tho winter's tun, Portland mlllmen nro
not npprchonslvo of n raise In tho
prlco of logs. Tho schedule has soared
to such heights already, they sny, that
there Is no likelihood of a further nd
vanco for weeks to como anyway. That
the mills have already cut tho URiial
surplus is admitted, but It Is sald'Hint
nowadays tho enmps along tho river
nro equipped to put logs Into tho water
at any season, nnd tho Inck of rafts
on hnnd for future uso docs not trouble
Tho announcement that logs will bo
higher on tho S uind nfter tho II rat of
the month does not concern locnl saw
mill men. They sny that prices aro al
ready higher on tho Columbia river
than on tho Sound. After the now
prlco scnlo goes Into effect, tho Co-
This fact alono made It difficult lumbla river logger will still bo got-
for the men to get to tho part of tho I ting moro for his product than tho log-
HELPS FOR DEDATINQ SOCIETIES.
mlno whoro tho explosion occurred
All tho brattices In these old worl-
ings had been blown out. The scone
of the disaster Is ovr two miles from
the drift mouth.
In tho operation of the telophono
system of the mine a number of boys
nro employed, and tho greater number
of theso nro said to have mot death
In the explosion or wcro caught by
the afterdamp. It is said that shortly
after the explosion one of tho boys
called up the offico outside, but was
overcome before ho gave his message.
The boy probably died at the tele
The cause of tho explosion cannot
bo doflnltoly ascertained as yet, but It
Is thought to be due to a gas explosion
followed by nftordamp. Tho mlnos
were considered tho safest and best
ventilated In this section and tho com
pany has beon at enormous oxponso In
equipping and ventilating thorn.
NEWS AMAZING TO CUBANS.
YELLOW JACK IN HAVANA.
Details Concealed and Health
Officers Working Hard.
Key West, Fla., Oct. 4. An opposi
tion many times more serious than tho
Insurrection In Cuba Is awaiting Undo
Sam's army of Intervention, according
to a wireless message rocoived hero
late tonight from Havana. Tho new
enemy Is yellow fever.
According to tho dispatch ton now
cases wero reported today and dozens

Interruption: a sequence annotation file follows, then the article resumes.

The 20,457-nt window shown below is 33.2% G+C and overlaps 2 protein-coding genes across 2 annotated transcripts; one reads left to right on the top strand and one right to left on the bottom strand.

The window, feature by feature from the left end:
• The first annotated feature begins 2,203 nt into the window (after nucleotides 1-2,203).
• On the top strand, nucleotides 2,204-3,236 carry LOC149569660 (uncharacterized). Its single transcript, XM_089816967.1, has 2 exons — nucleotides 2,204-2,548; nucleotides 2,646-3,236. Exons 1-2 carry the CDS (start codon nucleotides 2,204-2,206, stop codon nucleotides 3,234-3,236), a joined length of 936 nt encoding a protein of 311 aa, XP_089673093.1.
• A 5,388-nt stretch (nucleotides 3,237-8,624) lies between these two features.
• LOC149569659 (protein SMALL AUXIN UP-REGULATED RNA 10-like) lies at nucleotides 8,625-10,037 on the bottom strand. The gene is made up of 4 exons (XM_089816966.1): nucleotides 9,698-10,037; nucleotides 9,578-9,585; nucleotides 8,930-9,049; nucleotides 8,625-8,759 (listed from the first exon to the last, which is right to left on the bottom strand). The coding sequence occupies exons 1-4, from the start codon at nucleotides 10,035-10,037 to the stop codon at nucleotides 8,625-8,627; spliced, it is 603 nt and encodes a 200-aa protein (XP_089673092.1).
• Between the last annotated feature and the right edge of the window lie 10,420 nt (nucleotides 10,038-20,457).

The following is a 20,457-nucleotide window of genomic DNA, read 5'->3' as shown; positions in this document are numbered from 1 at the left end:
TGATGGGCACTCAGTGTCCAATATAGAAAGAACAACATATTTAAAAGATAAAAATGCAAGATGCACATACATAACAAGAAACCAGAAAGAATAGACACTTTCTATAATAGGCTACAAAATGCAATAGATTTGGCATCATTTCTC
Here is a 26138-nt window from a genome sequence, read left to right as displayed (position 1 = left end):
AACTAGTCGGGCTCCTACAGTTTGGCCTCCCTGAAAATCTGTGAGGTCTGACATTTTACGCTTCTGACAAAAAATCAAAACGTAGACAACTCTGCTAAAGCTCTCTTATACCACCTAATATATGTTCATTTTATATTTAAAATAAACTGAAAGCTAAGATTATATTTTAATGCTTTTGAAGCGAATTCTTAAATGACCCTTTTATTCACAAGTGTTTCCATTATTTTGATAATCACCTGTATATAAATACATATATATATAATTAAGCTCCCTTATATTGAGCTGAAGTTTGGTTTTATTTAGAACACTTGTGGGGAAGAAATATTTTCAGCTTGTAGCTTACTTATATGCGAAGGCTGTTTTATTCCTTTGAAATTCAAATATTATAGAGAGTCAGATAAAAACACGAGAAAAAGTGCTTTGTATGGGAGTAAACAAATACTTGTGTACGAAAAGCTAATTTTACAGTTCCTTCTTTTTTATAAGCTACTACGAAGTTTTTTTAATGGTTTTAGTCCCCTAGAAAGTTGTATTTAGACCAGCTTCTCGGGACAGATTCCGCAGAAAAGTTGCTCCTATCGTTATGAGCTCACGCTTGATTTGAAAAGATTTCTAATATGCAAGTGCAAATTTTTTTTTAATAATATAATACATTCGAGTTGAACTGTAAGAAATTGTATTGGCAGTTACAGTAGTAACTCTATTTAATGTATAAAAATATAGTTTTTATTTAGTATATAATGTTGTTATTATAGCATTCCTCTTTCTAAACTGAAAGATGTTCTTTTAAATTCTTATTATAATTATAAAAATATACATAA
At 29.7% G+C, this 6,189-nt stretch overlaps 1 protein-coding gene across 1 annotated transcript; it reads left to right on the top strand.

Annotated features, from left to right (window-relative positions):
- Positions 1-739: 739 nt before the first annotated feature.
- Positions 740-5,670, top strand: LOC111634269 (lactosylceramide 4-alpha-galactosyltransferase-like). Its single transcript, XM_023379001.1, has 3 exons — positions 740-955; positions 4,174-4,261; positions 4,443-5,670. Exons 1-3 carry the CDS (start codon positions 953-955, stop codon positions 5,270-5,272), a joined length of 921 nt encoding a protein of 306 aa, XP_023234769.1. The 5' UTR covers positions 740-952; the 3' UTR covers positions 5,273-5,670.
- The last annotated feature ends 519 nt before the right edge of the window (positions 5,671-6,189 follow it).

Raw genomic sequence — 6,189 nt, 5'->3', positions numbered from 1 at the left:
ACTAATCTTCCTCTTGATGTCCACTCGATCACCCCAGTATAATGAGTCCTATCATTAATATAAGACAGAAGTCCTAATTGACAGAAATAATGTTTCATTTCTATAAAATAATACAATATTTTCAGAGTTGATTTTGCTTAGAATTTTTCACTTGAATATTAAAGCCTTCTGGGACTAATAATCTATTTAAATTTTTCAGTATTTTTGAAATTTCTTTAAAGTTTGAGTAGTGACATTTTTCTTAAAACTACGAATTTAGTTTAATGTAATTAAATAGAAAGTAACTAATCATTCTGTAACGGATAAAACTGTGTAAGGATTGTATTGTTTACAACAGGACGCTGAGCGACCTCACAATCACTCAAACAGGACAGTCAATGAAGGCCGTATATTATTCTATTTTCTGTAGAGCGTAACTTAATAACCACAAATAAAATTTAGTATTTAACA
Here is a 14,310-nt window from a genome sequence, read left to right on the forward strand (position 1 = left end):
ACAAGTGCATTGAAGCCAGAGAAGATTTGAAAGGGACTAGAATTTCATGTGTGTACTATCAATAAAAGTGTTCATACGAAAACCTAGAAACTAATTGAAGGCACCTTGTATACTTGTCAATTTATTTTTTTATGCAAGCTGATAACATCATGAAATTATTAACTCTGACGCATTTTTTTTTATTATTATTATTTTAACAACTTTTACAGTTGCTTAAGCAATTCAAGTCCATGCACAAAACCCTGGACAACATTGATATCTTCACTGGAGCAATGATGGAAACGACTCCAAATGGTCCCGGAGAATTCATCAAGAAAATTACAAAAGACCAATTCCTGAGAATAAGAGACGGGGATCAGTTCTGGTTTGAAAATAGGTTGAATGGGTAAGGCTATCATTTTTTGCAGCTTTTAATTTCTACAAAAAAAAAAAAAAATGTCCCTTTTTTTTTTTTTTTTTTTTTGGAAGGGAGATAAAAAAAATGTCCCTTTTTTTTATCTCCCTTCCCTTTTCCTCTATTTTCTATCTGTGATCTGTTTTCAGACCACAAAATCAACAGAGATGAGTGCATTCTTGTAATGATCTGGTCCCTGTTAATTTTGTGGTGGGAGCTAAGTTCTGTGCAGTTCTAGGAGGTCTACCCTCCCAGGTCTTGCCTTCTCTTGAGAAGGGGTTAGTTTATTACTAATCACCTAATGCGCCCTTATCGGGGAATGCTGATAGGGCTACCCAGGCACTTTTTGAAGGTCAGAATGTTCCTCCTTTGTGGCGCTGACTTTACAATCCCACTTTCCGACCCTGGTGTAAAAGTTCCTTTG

of suspicious cases are bolng closely
watched. The first roports sont out.
tending to minimize tho extent of the
epidemic, are now acknowledged to
have been purposely toned down.
It Is said that the Amorlcan forces
will find Havana in a much different
sanitary condition from that which ob
tained under Goneral Wood's rule.
There is said to have beon a decided
lapse toward tho old, inefficient condi
tion under Spanish rule. Major Jef
fcrson R. Kcene, who loft hero tonight
for Havana, expressod no surprise at
the report of the serious condition of
affairs, but declared that tho sanitary
department of tho army of occupation
is ready to meet the situation and will
doubtless bo doubly reinforced as soon
as Washington can bo acquainted with
tho real gravity of tho situation.
Palma's Early Request for Interven
tion Surprises Them.
Havana, Oct. 5. That ox-Prostdont
Palma early in Soptombor asked for
American interference in tho Intcrost
of foreign lives nnd proporty Is not
consldorod surprising hore, In view of
his subsequent request to Mr. Sleeper,
the American Charge, and Commandor
John C. Colwoll, of the cruiser Denver.
Dut that he suggested calling Congross
to ask for American Intervention as
early as September 8 Is considered
surprising and that on September 13
he officially asked for Intervention
and had then Irrevocably decided to
resign causes amasomont.
The correspondence botweon the